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It isn’t the hard ground, the cold showers or the sleepless sheep baa-ing that makes me wonder if we’ve made a mistake. All of those I can live with. That’s what camping is about, after all. I’m not a wimp.
It’s the 2am-cry of a child who needs a wee, the debate over whether they should just go outside the tent, followed by the stumbling walk over damp grass to the communal toilets, realising when we get there that I don’t have a toilet roll and watching the child change their mind because the toilet stinks and is, in fact, the weirdest toilet they have ever seen.
By then they’ve forgotten about the need for a wee, are fascinated by being outside in the middle of the night, hop and skip back to the tent before singing themselves to sleep. And you lie there awake, with a child’s ice-cold foot digging into your neck, wondering if you’ll get any rest before sunrise. That is what makes me wonder if I have what it takes for a family camping trip.
This is the second summer of the great staycation and there are many ways to staycate, especially on 21st-century British campsites. There are bell tents, shepherd huts, gypsy caravans and giant motorhomes. There are sites with barista coffee, electric power outlets and games rooms for rainy days. There is even one with its own windmill and bakery.
We favour ones that are more low-key — restricted numbers, bring your own tent, choose your own pitch, eco toilets, one plug socket for the entire site. There is much to like about them, not least their origin story, which I make it my job to find out on arrival.
Don’t park next to the tent, they tell us. We’ll give you a wheelbarrow to take your kit from the car park in the village. Three round trips should do it
The campsite owners, usually a couple, are happy to talk about the half-acre they inherited or married into, the bald rescue chickens now dizzy with fresh air, the old caravans they have repainted and given hippie names, the bags of logs they sell at £5 a pop, all the things that make their little patch of earth the perfect escape from the city.
Relaxed and sunburnt, they greet us like the dismal wage slaves we are. Carsick from the hairpin bends we’ve just negotiated and wondering if we should send one last work email, we ask ourselves how on earth they can afford to live here and what the hell has gone wrong with our lives.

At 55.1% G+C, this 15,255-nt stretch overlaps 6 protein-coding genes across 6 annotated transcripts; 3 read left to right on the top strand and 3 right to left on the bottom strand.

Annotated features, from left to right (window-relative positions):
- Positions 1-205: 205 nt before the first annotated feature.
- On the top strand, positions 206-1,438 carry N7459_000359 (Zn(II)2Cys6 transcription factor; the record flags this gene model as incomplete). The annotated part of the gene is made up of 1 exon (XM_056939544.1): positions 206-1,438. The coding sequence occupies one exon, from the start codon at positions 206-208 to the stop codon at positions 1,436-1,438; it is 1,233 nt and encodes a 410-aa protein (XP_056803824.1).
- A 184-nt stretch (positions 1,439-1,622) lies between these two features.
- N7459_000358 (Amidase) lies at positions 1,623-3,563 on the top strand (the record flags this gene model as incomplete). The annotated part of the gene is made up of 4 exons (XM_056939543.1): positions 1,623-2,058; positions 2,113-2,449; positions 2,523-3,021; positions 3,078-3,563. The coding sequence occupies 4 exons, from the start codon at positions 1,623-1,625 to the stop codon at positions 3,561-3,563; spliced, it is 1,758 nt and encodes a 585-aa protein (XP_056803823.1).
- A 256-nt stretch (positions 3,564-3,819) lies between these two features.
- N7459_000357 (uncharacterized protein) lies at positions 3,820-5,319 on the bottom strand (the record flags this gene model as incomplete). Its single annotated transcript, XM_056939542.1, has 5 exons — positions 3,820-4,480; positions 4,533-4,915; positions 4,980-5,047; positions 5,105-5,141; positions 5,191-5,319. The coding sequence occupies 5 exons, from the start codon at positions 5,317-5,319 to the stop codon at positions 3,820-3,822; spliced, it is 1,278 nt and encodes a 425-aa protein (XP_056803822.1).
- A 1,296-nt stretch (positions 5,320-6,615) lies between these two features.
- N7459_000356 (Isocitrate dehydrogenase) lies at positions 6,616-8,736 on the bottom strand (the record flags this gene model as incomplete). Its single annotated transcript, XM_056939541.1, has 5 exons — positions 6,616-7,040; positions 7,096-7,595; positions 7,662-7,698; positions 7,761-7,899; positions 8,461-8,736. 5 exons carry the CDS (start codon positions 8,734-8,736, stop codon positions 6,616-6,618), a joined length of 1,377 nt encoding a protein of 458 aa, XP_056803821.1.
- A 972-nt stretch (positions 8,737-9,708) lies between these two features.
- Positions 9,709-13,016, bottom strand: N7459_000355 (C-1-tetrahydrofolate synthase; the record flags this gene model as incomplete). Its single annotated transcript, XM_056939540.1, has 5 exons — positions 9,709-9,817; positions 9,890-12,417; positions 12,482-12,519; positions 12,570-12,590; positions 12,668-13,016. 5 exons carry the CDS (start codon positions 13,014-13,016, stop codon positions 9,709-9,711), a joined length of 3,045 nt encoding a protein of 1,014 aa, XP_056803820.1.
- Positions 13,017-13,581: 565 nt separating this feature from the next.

Pitch where you like, they say. No rules. Except perhaps the one about electronic music. Guitars are fine, though, they always stress. Who doesn’t like the sound of guitar around a campfire? I could answer that, but I don’t. And don’t park your car next to the tent. We’ll give you a wheelbarrow to take your kit from the car park in the village. Three round trips should do it.
So we choose our pitch. But it’s so very hard to get it right. Will that tree offer shade or bird droppings? Which direction is the wind coming from? How hot will the tent be in the morning?
Tent up, we head out in search of provisions (local shops are shut, pubs adhere to strange hours, it feels wrong but inevitable that we end up in an out-of-town Tesco) and return to discover that, gasp, other people have arrived and this out-of-the-way campsite that was so difficult to find is in fact very much on the map.
First off is the university friends’ reunion trip. They all have partners and children now and different views on healthy eating and holiday bedtimes.
Then there’s the young couple on their first camping trip. They bring books, new walking boots and an expensive-looking bottle opener. I see them looking at our children, who are feral with sugar and excitement and demanding to watch Netflix on our phones. They are promising themselves they’ll do things differently.
And there’s the guy who arrives with his tent and a change of clothes on the back of his bicycle, making you wonder why exactly you thought you needed a kitchen table and chairs.
But for all the ridiculousness of trying to create a home from home in a field, it is kind of fun, in the way that any holiday with children is kind of fun, kind of work and kind of relentless. As a holiday, it works in that, by God, you soon appreciate your real kitchen, bathroom and bedroom.
When they are not tormenting the rescue chickens, the children make friends. Sometimes these are friends from upmarket parts of London who gently lob a grenade into our peaceful family getaway by telling our children how much pocket money they get. The kids ask for cash to attend campsite workshops: £10 to teach them how to start campfires or whittle a knife, even go foraging. The business model for the campsite starts to make sense.
We cook food, which tastes better for being barely visible through black smoke. We consider showers, but there’s already a queue. I borrow the bottle opener. I could get to like this, I say, two glasses down, the sky exploding with stars, the sheep still sleepless. There is a voice in my ear, saying: I need a wee.
Orla Ryan is the FT’s Middle East and Africa news editor
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